Deorum: Seems funny how when he takes the camera out of the advertised bag, lens cap is already off.

Nice bag though, nice design

haha

I for one always prefer keeping the lens cap on until I'm holding the camera securely and possibly have the neck strap where it should be. Well, I would guess one could still use lens caps, however if the bottom material has hard surface then having a lens cap grinding against it is not a good idea.

Interesting bag concept, I must say.

Direct link | Posted on Jun 5, 2015 at 12:21 UTC
In reply to:

Lee Jay: This is what happens when you put marketing people together with legalized pot.

LOL! I do agree, but would like to add that the marketing guys don't really need external chemical encouragement; they just listen to themselves and seek peer-support for their dolt ideas in emancipating meetings, held in rooms full of remarkably expensive distractions (stuff feeding their imagination they would claim).

And this is the result, cerebral agony to those who actually understand something...

Direct link | Posted on May 20, 2015 at 20:00 UTC
In reply to:

ThatCamFan: Or just use a polorizer, mit is wasting time.

The reflection is most and practically entirely polarized when the angle of incidence is at so called Brewster's angle:

http://en.wikipedia.org/wiki/Brewster's_angle

In other angles the polarization is weak and no polarizer regardless of quality could effectively remove reflections, unless the light is for some reason polarized to begin with (like coming from LCD monitor or such).

Direct link | Posted on May 14, 2015 at 19:24 UTC
On Readers' Showcase: Sheila Murphy article (60 comments in total)

These are very good. Intriguing property of #1 is that at first I thought the horizontal angle of dominant object, the shelter wall, was slightly off; but forgive me for suspecting such sloppiness... I was wrong.

Great collection, thank you for sharing!

Direct link | Posted on May 10, 2015 at 14:51 UTC as 32nd comment
In reply to:

Neez: Tamron version has stabilization.

Indeed, and with excellent optical performance. Even though competition is welcome, after the Tamron SP 24-70mm f/2.8 Di VC USD, I see little to no reason to launch a new lens into this category without stabilization. Tamron is that good.

I'm sure the Tokina is built impeccably though.

Direct link | Posted on May 8, 2015 at 19:57 UTC
In reply to:

Marty4650: If these were branded by Hassleblad, they could sell for $62,000!

You boys have dirty mindsets... or is it just me with my skewed imagination?

Direct link | Posted on May 2, 2015 at 15:20 UTC
On Readers' Showcase: Janne Voutilainen article (36 comments in total)

As a patriotic Finn I am proud of both, our beautiful country and about Janne Voutilainen on how majestically he represents Finland in his art. Outstanding work, gallery class no question!

Direct link | Posted on Apr 25, 2015 at 17:21 UTC as 26th comment
In reply to:

Virvatulet: Many seem to support the idea that one could arbitrarily dictate what others can do in public places. Using a public space inherently conveys an accord on limited privacy; the very prospect to be heard, seen and remembered by others.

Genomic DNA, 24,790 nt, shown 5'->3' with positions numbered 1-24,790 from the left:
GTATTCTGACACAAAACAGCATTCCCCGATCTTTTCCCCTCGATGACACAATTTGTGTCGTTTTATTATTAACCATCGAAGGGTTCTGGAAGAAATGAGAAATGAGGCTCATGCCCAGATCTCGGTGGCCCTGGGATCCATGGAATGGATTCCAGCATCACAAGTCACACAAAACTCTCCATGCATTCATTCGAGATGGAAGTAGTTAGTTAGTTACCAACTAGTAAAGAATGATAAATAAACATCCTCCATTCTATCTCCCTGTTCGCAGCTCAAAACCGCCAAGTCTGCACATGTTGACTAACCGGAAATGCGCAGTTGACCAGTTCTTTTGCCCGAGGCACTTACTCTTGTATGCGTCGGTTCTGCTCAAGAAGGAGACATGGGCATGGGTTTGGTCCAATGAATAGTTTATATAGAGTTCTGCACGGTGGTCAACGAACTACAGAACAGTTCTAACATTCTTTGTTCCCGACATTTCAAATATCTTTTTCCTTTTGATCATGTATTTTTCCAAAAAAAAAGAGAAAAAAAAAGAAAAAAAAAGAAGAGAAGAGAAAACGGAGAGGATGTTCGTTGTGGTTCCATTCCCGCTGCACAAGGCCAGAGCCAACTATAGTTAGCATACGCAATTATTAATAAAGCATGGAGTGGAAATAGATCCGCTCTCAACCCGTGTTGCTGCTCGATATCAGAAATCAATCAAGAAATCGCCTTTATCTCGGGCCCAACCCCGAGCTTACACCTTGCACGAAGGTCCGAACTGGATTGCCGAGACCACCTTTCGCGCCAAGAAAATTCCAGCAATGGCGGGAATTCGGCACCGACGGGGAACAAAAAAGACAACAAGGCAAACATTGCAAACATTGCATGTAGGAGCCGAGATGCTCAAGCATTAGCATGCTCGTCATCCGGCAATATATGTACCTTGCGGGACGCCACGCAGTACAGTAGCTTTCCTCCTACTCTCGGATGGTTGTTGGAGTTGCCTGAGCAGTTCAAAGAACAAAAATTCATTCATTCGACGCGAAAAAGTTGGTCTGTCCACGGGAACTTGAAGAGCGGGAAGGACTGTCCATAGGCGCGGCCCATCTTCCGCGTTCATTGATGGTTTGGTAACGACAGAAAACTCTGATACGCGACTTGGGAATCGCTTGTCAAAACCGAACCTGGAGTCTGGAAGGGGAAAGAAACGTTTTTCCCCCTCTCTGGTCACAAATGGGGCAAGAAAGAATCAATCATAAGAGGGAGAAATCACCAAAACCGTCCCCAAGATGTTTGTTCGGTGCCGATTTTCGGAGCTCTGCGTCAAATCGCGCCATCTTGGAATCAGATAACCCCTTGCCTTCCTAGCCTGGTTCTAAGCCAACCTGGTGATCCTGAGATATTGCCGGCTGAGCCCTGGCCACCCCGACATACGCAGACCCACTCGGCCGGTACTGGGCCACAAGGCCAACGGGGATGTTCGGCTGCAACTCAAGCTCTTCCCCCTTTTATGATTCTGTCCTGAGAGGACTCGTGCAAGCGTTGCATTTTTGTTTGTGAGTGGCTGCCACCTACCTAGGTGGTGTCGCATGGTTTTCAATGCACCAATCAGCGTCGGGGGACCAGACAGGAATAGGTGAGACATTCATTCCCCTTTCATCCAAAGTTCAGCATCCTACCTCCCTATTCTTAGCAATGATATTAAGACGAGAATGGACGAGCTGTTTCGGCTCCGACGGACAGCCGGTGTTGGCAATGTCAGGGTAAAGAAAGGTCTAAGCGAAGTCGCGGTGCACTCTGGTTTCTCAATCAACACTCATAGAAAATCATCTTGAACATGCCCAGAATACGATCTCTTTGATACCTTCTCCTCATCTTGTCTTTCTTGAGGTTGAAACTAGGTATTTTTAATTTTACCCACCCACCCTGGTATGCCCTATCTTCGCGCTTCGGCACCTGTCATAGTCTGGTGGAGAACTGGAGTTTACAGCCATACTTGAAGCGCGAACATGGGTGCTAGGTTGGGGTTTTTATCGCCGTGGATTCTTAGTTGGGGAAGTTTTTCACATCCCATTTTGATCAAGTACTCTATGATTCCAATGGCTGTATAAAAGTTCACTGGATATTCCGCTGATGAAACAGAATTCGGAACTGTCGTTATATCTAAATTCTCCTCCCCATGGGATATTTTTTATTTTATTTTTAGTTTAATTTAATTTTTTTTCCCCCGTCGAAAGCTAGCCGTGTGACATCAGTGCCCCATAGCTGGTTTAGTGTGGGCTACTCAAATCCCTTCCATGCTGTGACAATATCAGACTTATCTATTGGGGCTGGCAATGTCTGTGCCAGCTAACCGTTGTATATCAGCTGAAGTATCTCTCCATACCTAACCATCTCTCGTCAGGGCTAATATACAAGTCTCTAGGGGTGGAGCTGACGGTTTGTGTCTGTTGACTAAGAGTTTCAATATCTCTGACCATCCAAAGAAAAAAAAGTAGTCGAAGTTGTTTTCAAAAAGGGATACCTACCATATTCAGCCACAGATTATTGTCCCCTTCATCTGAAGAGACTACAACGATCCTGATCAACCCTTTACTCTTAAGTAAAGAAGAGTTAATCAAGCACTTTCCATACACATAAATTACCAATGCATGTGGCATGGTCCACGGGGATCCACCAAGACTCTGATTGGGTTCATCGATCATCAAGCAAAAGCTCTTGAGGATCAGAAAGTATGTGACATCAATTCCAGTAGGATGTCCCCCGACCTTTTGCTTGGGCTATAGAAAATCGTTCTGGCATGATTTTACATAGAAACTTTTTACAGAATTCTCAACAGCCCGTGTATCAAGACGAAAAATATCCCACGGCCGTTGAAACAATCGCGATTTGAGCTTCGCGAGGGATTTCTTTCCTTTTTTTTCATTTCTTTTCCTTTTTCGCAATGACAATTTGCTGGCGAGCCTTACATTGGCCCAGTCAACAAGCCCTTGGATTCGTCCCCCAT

As long as no physical change is forced on one's personal proximity, there really is nothing what one should do about other's freedom to choose how they use the immediate free space of theirs.

Passively collecting stray photons with a camera can not be objectively seen as excessive behaviour. It's also vital to remember to separate photographing from publishing (legislation variant). What can be legally seen shall be legally photographed (a priori), regardless of the circumstances affecting lawful publishing.

The ladies in the picture exercised their right to choose how they want to be seen and remembered when they use public space. Not willing to give even a split-second moment of their day to the memories of a gentleman randomly crossing their path.

Considering all the 24/7 surveillance videography, both government agency and private security firms arranged, it certainly shall be interesting to see how lawmakers will manage to retain any logic behind such bans. They won't if the ban targets solely photography; they might to some degree if the target is publishing.

In any case this is very troublesome development in the larger view of freedom of speech and expression. Photography is still seen as a threat in many societies, because of its perceived documentary and testimonial properties, making it therefore a convenient restriction target whenever a new excuse arises.

By the way, I follow pretty much the same "code of conduct" as you do. However, it is simply not even possible to ask people in many occasions, so I don't usually bother when I don't have to, given the circumstances.

Direct link | Posted on Apr 13, 2015 at 22:13 UTC
In reply to:

rallyfan: Why harass the three elderly women in Spain?

@ Roland Karlsson
I also have been demanded money for such a casual vacation photo. That was somewhat tainted spirited coming from people I was not specifically portraiture photographing.

Direct link | Posted on Apr 13, 2015 at 21:24 UTC

Very nice set of various subjects and an appetizing treatment of such photography. Picture number two is my favourite, has a touch of Leni Riefenstahl's style approach in it. Thank you for sharing!

Direct link | Posted on Apr 13, 2015 at 17:14 UTC as 5th comment

Many seem to support the idea that one could arbitrarily dictate what others can do in public places. Using a public space inherently conveys an accord on limited privacy; the very prospect to be heard, seen and remembered by others.

As long as no physical change is forced on one's personal proximity, there really is nothing what one should do about other's freedom to choose how they use the immediate free space of theirs.

Passively collecting stray photons with a camera can not be objectively seen as excessive behaviour. It's also vital to remember to separate photographing from publishing (legislation variant). What can be legally seen shall be legally photographed (a priori), regardless of the circumstances affecting lawful publishing.

The ladies in the picture exercised their right to choose how they want to be seen and remembered when they use public space. Not willing to give even a split-second moment of their day to the memories of a gentleman randomly crossing their path.

Direct link | Posted on Apr 13, 2015 at 16:45 UTC as 7th comment | 5 replies
In reply to:

AstroStan: here is a well timed shot:
http://apod.nasa.gov/apod/astropix.html
(APOD)

That is not exactly a fair comparison, but then again, moderation is a fatal thing.

Direct link | Posted on Mar 23, 2015 at 00:34 UTC
Total: 90, showing: 1 – 20